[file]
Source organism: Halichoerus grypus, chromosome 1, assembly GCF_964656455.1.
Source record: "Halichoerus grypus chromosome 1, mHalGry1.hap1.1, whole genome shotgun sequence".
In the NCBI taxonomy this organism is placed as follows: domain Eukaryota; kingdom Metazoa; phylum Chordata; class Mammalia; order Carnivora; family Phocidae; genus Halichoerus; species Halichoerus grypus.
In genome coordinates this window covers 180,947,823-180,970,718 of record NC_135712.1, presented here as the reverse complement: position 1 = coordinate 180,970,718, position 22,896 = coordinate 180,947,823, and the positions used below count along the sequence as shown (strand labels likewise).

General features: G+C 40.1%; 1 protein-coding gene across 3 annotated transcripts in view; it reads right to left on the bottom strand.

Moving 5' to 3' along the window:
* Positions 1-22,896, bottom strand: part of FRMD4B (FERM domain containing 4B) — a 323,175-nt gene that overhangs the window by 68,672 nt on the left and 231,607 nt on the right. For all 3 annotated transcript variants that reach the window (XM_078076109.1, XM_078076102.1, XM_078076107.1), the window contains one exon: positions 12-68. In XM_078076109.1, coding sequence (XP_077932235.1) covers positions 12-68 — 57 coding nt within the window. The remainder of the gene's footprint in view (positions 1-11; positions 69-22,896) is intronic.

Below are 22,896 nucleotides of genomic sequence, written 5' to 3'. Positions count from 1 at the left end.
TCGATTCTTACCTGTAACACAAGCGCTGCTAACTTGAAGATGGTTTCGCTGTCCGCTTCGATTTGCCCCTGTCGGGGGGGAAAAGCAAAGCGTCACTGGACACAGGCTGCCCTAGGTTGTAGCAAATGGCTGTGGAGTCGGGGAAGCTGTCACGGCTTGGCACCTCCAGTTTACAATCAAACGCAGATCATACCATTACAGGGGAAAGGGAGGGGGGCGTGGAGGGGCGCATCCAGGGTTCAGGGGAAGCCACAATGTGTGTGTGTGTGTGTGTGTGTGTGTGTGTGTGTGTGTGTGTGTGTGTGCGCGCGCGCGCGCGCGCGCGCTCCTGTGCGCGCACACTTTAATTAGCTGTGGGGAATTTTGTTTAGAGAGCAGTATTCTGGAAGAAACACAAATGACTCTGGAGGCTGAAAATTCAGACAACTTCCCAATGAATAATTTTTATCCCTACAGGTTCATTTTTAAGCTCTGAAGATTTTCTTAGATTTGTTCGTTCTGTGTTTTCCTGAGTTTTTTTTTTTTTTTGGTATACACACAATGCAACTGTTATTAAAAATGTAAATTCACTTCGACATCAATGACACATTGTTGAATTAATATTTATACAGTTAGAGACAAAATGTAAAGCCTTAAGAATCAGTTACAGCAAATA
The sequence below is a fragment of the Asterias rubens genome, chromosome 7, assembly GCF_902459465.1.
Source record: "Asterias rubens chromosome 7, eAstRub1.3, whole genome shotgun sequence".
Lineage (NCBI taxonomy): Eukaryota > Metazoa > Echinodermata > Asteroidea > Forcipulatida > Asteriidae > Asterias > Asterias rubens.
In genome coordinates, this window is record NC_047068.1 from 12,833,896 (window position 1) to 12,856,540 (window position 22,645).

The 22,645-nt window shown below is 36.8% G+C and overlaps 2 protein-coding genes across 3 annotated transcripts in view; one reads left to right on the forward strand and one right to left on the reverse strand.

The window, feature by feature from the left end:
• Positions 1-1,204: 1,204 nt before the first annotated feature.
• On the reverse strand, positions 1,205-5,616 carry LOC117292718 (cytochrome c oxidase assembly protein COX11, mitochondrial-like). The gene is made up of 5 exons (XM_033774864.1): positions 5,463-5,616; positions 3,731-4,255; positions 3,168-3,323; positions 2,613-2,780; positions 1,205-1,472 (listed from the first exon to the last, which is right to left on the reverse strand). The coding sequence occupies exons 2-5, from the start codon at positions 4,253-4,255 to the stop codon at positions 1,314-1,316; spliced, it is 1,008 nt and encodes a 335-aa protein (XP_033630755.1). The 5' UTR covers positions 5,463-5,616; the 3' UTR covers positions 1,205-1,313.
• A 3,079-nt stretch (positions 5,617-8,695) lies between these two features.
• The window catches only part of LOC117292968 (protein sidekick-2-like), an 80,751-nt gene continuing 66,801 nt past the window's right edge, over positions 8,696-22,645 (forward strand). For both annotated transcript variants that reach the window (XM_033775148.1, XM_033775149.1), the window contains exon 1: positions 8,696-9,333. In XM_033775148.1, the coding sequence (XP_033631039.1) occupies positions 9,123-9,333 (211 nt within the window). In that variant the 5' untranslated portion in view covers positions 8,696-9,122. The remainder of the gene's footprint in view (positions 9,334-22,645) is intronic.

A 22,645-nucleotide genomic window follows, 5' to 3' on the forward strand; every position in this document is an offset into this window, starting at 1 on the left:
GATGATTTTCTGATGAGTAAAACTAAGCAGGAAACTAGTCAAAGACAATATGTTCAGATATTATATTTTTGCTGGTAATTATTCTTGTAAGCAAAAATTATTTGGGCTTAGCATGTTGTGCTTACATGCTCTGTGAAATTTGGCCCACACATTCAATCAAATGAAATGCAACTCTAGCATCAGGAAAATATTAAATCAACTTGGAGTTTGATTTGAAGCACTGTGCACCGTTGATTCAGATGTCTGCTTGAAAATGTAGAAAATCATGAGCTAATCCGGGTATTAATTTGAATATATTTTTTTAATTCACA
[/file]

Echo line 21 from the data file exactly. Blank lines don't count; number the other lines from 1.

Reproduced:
GATGATTTTCTGATGAGTAAAACTAAGCAGGAAACTAGTCAAAGACAATATGTTCAGATATTATATTTTTGCTGGTAATTATTCTTGTAAGCAAAAATTATTTGGGCTTAGCATGTTGTGCTTACATGCTCTGTGAAATTTGGCCCACACATTCAATCAAATGAAATGCAACTCTAGCATCAGGAAAATATTAAATCAACTTGGAGTTTGATTTGAAGCACTGTGCACCGTTGATTCAGATGTCTGCTTGAAAATGTAGAAAATCATGAGCTAATCCGGGTATTAATTTGAATATATTTTTTTAATTCACA